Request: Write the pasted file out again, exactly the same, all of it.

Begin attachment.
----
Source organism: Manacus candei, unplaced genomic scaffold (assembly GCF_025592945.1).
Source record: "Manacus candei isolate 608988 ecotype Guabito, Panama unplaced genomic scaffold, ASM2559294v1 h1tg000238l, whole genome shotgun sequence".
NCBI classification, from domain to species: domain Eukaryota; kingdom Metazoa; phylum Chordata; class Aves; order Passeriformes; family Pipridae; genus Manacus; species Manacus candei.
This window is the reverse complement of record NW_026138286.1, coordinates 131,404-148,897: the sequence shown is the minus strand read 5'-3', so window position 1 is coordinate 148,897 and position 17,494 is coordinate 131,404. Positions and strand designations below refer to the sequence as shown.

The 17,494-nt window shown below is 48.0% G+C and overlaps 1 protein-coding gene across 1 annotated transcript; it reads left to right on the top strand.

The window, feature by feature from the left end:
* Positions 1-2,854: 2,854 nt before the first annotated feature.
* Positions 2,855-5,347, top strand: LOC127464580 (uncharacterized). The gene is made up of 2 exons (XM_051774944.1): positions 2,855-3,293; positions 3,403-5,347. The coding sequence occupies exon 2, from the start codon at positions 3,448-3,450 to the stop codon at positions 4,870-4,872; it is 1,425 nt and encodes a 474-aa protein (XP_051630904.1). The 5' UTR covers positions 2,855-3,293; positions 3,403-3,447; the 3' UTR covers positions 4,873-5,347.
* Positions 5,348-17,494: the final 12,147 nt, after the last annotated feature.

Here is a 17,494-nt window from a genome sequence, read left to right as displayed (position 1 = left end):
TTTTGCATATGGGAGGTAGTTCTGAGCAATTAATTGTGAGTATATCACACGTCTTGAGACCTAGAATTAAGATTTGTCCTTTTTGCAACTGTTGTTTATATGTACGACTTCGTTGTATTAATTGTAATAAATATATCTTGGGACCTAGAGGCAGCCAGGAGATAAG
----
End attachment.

Source organism: Manacus candei, unplaced genomic scaffold (assembly GCF_025592945.1).
Source record: "Manacus candei isolate 608988 ecotype Guabito, Panama unplaced genomic scaffold, ASM2559294v1 h1tg000238l, whole genome shotgun sequence".
NCBI classification, from domain to species: domain Eukaryota; kingdom Metazoa; phylum Chordata; class Aves; order Passeriformes; family Pipridae; genus Manacus; species Manacus candei.
This window is the reverse complement of record NW_026138286.1, coordinates 131,404-148,897: the sequence shown is the minus strand read 5'-3', so window position 1 is coordinate 148,897 and position 17,494 is coordinate 131,404. Positions and strand designations below refer to the sequence as shown.

The 17,494-nt window shown below is 48.0% G+C and overlaps 1 protein-coding gene across 1 annotated transcript; it reads left to right on the top strand.

The window, feature by feature from the left end:
* Positions 1-2,854: 2,854 nt before the first annotated feature.
* Positions 2,855-5,347, top strand: LOC127464580 (uncharacterized). The gene is made up of 2 exons (XM_051774944.1): positions 2,855-3,293; positions 3,403-5,347. The coding sequence occupies exon 2, from the start codon at positions 3,448-3,450 to the stop codon at positions 4,870-4,872; it is 1,425 nt and encodes a 474-aa protein (XP_051630904.1). The 5' UTR covers positions 2,855-3,293; positions 3,403-3,447; the 3' UTR covers positions 4,873-5,347.
* Positions 5,348-17,494: the final 12,147 nt, after the last annotated feature.

Here is a 17,494-nt window from a genome sequence, read left to right as displayed (position 1 = left end):
TTTTGCATATGGGAGGTAGTTCTGAGCAATTAATTGTGAGTATATCACACGTCTTGAGACCTAGAATTAAGATTTGTCCTTTTTGCAACTGTTGTTTATATGTACGACTTCGTTGTATTAATTGTAATAAATATATCTTGGGACCTAGAGGCAGCCAGGAGATAAG